Colombo: Mahendra Singh Dhoni wasn't seeking to create a smokescreen when he said that India's performance at the World Twenty20 was 'satisfactory'. Truth be told, it was a pretty decent outing for the team, which registered its first Super Eights victories in three editions, and only went out on net run rate.
It was always on the cards, given India's dodgy bowling resources, that the batting would have to bail the team out. It didn't necessarily pan out that way, as India bowled out four teams in five matches. In the one that got away, the Super Eights clash against Australia, the bowlers came unstuck.
That crushing nine-wicket drubbing was India's only loss of the competition, as Australia won with an incredible 31 deliveries to spare. In the final analysis, that combined with Pakistan's commanding 32-run win over Australia on Tuesday evening to stymie India's bid for its first semifinal appearance since 2007, when it won the title.
That India has come some distance as a Twenty20 force - it has climbed to No. 2 in the ICC rankings - is unquestioned. But to many, it is also a bit of a surprise that when India wore the 2007 crown, the Indian Premier League was just being conceptualised. Since it has taken firm root, India haven't been competitive at the ICC World Twenty20.
The IPL, as Dhoni pointed out, is an entirely different beast, a mix of India internationals, lesser-known domestic players and some overseas stars making up each team. Resources are spread across nine, occasionally ten, outfits, and while Indian players have picked up various nuances of the Twenty20 game playing with international cricketers, they are also at a distinct disadvantage in that their own games are all too well known to players from across the world.
Every Indian player worth his salt plays in the IPL, while from other countries, not more than a handful of key players turn up for various franchises. Consequently, while there is little about India's players that the rest of the world doesn't know, the same doesn't necessarily apply to India themselves. It will be foolhardy to blame the IPL for India's lack of success on the world stage, but it is undeniable that it has made for a global cricketing village with few secrets, especially when it comes to India and its players.
Few would have thought that a brief spell of rain, lasting no more than five minutes, could have such far-reaching ramifications as far as India were concerned. That period of precipitation perhaps sealed India's fate; India had gone in with three specialist spinners for the only time in the tournament, hoping to strangulate Australia on a sluggish pitch with the turning ball.
The rain meant that every time the ball went to the outfield, it came back wet; it also meant that, with the covers not coming on instantaneously, the pitch freshened up a little and brought the ball nicely on to the bat, just the invitation that Shane Watson and David Warner required to unleash their fury.
Before and after that game, India played quite well after starting shakily against Afghanistan. India were close to their best against England despite putting out an experimental eleven. Against Pakistan, they were simply unstoppable, a bundle of energy, passion, hunger and desire.
It was also to their credit that they managed to retain their focus and fashion a one-run win over South Africa in their final group game, long after they had been eliminated. It would have been easy to give it all away with nothing on the line anymore; India didn't lose sight of the fact that it was still an international game, and somehow re-gathering concentration, they held their poise till the end.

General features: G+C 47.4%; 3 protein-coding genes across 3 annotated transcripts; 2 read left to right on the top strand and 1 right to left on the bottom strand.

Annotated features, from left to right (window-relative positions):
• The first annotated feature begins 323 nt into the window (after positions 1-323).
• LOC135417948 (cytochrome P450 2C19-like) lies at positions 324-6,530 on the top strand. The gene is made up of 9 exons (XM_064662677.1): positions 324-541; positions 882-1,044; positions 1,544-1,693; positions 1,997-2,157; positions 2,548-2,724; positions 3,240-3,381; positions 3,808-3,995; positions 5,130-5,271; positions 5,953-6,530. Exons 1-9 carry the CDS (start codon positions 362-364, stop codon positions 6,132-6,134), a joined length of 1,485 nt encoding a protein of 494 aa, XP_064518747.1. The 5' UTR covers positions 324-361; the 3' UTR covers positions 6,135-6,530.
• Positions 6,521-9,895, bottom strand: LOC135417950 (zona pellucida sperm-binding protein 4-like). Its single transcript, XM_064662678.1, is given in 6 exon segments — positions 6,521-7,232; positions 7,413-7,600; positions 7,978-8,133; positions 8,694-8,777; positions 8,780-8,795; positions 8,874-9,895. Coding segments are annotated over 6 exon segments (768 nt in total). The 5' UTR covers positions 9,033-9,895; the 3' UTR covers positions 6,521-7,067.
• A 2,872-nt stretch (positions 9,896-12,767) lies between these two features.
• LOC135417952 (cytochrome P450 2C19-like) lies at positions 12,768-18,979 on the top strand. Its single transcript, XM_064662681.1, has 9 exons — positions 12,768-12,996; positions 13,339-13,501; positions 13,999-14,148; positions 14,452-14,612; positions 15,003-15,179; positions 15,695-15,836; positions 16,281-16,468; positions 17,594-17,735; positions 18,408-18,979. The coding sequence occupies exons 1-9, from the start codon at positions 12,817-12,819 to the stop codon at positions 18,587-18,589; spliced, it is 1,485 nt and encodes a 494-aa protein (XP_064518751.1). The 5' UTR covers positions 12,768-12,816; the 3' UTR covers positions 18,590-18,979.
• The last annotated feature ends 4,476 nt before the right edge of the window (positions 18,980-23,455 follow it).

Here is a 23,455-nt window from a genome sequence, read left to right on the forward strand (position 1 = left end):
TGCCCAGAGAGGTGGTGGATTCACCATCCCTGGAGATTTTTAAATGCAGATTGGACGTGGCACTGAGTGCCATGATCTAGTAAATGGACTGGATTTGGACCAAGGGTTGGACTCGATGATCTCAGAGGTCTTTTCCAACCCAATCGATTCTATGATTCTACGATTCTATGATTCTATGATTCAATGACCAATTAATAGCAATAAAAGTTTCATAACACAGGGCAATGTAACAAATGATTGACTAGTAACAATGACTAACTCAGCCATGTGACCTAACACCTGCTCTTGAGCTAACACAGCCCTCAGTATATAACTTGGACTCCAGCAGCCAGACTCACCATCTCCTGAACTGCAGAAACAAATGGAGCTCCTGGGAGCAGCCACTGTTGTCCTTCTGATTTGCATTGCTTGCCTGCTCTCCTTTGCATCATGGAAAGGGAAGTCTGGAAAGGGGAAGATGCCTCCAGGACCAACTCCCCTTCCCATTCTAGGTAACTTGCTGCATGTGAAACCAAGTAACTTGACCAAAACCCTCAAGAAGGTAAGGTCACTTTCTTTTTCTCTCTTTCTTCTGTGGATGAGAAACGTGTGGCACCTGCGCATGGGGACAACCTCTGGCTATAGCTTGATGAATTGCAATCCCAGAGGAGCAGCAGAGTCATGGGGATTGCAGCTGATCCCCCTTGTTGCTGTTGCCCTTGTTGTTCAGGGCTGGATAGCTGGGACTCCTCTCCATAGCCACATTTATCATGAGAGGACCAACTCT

The big gains were the encouraging returns of Yuvraj Singh, Harbhajan Singh and Lakshmipathi Balaji, after long phases on the sidelines for various different reasons. Irfan Pathan was passable all the way through, while Zaheer Khan picked his game up after starting poorly. R Ashwin was miserly as ever, but less of a wicket-taking force with teams opting to play him with circumspection.
The big disappointments were in the batting department, with Virender Sehwag and Gautam Gambhir in particular flattering to deceive. There was national outrage when Sehwag was dropped against Australia; on his comeback, he again played without a care in the world, finishing the tournament with 54 runs from three innings off 51 deliveries. Gambhir suggested he was ready for bigger things with 45 against England, but signed out with 80 from 72 balls in five innings. Numbers that were nowhere near good enough for a team so heavily dependent on starts.
Virat Kohli, doing his burgeoning reputation no harm at all, Rohit Sharma in patches, Suresh Raina and Dhoni himself, batting low down but with the freedom of the past, shored up the batting alongside Yuvraj, but with India not once getting off to a frenetic start, there was only so much that even a strong middle order could do on pitches without any pace. Australia was the game that broke the back, though it didn't destroy the spirit, as India showed against Pakistan and South Africa.
Dhoni was a touch annoyed when asked if an overhaul wasn't on the cards. "The same question was asked in Australia, it is one question that always arises if you haven't done well," he said, displeasure all too obvious. "You see the performances in this tournament, we lost just one game, we lost it badly, yes, but at the end, we lost just one out of five."
That is a fact, but it didn't stop a recurrence of the early-flight-home syndrome. India must look inwards to see whether and where changes need to be made. Not necessarily to attitudes, but certainly in terms of personnel.